The Apple Watch is already wiping the floor with the entire smartwatch market
The device doesn't actually start shipping until April 24 (or even later), but Kuo believes that more than 2 million people globally have coughed up to get their hands on the device when it does drop.
Apple hasn't released any sales data on Apple Watch sales, and it likely won't until the company's quarterly earnings report. But this 2.3 million figure echoes what others have estimated - research company Slice believes there were around 1 million US pre-orders on launch day, for example.
Ming-Chi Kuo has a good track record on Apple: He was spot on with his predictions about the iPhone 5S, for example.
If Kuo's figures are correct, Apple has - in a stroke - cornered the entire smartwatch market.
Google has lost the one thing it had going for it
The Apple Watch's strong sales are bad news for Google and its Android Wear smartwatch operating system OS. According to Canalys, devices using Android Wear sold 720,000 units throughout all of 2014. Slice's figures suggested that Apple was able to easily breeze past this figure in a single day. In doing so, Apple took away Google's one historic advantage, which Business Insider explained in a previous story:
The iPhone has always - with some truth - been considered the "rich man's phone." Apple customers tend to be better off than Android users and spend more on apps and in-app purchases. Accordingly, ad rates on iOS, Apple's operating system, are higher than on Google's OS.
This means that iOS is, at least on paper, the more lucrative platform to develop for. But many developers still choose to go "Android first." Why? Because what Android customers lack in purchasing power (on average), they make up for in sheer numbers. In 2014, Android manufacturers shipped a staggering 1 billion smartphones. That's a milestone that will take Apple years to reach - in the same period, despite having the most profitable quarter of any company ever, the Cupertino company had (relatively) paltry sales of 192.7 million.
This truly massive reach is what makes Android such a compelling platform for developers.
But now, the opposite is true - Apple has the bigger platform (by a massive margin), while Google is the underdog. But unlike Apple, Google doesn't have the wealthy userbase to encourage developers to prioritise developing for its OS. (We don't yet have demographics on Apple Watch customers, so we don't know for sure that they are (on average) wealthier. But given the high price point of the Apple Watch - topping out at $17,000/£13,500 - it is a fairly reasonable assumption to make.)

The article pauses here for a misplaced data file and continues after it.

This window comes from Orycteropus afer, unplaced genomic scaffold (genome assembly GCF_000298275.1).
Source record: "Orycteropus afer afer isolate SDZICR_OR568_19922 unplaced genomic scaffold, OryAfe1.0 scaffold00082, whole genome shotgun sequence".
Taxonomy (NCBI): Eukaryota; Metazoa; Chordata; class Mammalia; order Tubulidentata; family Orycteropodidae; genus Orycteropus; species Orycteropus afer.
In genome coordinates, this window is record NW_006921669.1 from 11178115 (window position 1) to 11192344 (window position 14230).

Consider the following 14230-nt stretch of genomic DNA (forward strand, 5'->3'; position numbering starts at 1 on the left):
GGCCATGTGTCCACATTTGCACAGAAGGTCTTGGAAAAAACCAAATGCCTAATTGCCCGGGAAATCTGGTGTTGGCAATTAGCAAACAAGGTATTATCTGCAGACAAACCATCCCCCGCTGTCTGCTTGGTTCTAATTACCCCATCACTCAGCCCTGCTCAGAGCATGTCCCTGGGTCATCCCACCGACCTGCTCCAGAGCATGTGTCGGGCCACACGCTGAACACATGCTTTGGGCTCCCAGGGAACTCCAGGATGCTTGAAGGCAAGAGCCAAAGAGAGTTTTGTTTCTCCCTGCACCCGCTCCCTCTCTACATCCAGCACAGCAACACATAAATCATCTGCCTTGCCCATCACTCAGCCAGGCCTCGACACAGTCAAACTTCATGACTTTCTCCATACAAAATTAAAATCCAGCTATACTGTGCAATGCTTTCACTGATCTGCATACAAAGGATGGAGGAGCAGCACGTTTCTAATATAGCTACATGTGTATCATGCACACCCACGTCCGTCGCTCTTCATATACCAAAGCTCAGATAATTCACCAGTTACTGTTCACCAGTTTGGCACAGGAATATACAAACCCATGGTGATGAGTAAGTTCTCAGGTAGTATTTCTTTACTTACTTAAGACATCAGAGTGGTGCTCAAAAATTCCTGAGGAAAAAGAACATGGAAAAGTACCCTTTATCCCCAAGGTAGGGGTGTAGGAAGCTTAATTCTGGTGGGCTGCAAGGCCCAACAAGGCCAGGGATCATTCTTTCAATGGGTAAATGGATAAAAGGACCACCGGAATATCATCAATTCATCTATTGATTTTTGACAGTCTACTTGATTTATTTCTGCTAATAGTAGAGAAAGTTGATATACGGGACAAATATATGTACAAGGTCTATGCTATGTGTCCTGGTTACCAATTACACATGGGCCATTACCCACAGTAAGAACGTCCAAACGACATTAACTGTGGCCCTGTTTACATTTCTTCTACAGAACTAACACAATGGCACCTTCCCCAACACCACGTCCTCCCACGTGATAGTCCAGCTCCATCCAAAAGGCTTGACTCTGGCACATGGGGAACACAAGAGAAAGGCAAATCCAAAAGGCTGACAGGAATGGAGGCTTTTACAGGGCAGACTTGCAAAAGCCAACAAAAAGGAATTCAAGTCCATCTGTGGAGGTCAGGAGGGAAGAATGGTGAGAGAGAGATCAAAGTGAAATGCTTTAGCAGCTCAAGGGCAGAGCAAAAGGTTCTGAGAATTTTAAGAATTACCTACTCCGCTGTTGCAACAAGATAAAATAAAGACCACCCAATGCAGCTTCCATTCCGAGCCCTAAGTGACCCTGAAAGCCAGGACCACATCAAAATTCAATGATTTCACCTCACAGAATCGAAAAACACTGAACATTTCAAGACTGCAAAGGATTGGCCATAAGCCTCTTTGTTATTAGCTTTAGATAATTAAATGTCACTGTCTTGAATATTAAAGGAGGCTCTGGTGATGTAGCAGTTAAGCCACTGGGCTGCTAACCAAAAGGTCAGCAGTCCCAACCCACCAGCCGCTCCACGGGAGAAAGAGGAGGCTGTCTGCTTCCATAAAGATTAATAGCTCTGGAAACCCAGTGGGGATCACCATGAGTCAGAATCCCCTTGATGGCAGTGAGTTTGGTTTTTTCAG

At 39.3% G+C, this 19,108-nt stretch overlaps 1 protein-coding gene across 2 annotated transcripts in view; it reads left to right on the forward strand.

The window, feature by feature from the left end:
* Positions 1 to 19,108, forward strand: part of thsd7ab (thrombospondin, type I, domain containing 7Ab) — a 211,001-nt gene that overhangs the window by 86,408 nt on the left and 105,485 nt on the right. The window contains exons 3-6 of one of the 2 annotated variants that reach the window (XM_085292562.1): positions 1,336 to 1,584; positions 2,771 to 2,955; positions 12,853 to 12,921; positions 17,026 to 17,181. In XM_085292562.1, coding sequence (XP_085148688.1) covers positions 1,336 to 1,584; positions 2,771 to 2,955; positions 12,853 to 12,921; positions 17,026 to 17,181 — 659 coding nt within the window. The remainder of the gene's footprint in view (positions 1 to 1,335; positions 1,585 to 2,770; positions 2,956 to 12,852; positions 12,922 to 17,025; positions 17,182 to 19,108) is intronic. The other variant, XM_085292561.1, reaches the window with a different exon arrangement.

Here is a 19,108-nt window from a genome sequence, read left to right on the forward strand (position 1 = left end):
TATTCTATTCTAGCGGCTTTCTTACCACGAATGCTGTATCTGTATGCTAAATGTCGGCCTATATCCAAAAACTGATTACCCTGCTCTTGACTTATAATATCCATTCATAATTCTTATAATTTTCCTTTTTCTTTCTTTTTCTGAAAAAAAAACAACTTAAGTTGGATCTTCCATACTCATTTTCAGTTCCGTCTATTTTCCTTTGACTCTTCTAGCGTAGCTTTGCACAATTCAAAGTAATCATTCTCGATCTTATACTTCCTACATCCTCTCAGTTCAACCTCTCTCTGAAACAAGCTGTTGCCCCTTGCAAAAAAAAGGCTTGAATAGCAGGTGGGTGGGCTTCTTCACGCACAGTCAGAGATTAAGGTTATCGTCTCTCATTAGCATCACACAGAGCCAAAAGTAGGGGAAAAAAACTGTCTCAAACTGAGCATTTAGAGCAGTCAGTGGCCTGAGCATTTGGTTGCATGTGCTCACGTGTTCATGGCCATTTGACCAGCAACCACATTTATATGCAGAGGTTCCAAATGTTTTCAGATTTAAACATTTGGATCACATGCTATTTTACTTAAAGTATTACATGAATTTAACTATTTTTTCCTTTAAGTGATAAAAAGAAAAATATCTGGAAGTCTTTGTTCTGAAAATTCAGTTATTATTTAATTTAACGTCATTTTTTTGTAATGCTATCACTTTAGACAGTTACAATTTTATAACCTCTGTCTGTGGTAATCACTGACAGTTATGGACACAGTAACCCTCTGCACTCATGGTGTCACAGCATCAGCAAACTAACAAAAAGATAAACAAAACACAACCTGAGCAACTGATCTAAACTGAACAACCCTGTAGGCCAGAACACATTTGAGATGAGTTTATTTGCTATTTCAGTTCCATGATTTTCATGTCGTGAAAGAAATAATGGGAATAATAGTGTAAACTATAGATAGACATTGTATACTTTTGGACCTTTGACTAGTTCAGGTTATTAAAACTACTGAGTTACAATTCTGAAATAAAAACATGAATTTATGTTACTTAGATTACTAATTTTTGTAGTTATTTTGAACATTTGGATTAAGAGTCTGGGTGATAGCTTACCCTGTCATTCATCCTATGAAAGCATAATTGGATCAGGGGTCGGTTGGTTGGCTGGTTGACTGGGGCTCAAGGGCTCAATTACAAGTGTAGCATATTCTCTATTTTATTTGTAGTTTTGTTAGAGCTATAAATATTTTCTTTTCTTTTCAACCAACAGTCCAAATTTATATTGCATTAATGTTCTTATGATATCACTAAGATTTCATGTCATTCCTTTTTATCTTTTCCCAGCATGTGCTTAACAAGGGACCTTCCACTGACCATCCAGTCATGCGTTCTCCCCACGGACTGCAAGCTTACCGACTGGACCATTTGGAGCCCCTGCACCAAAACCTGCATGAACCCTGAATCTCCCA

Apple has undercut every rival
Apple has easily bested this too, and is now one of the biggest players in the smartwatch space. According to Canalys, 4.6 "smart wearable bands" were sold in total throughout 2014, and many of these are fitness trackers that can't really be considered "smartwatches." But in any case, Apple has managed 50% of this in less than a week.
This strong lead is immediately going to make Apple's Watch OS an extremely attractive platform for developers looking to move into wearables, especially when coupled with the purchasing power of Apple consumers. And as this app ecosystem develops, it will make the Apple Watch even more attractive compared to other smartwatches, consolidating Apple's position further still.
Here's the relevant part of the research note from Ming-Chi Kuo at KGI Securities, courtesy of MacRumors (emphasis ours):
We estimate production of Apple Watch around 2.3mn units in March-May. Mass production of Apple Watch began in March and will likely reach 2.3mn by end of May. Considering that most consumers who preordered will not get the device until June, we estimate global preorders of over 2.3mn units, with Apple Watch Sport, Apple Watch and Apple Watch Edition representing a respective order allocation of 85%, 15% and less than 1%.
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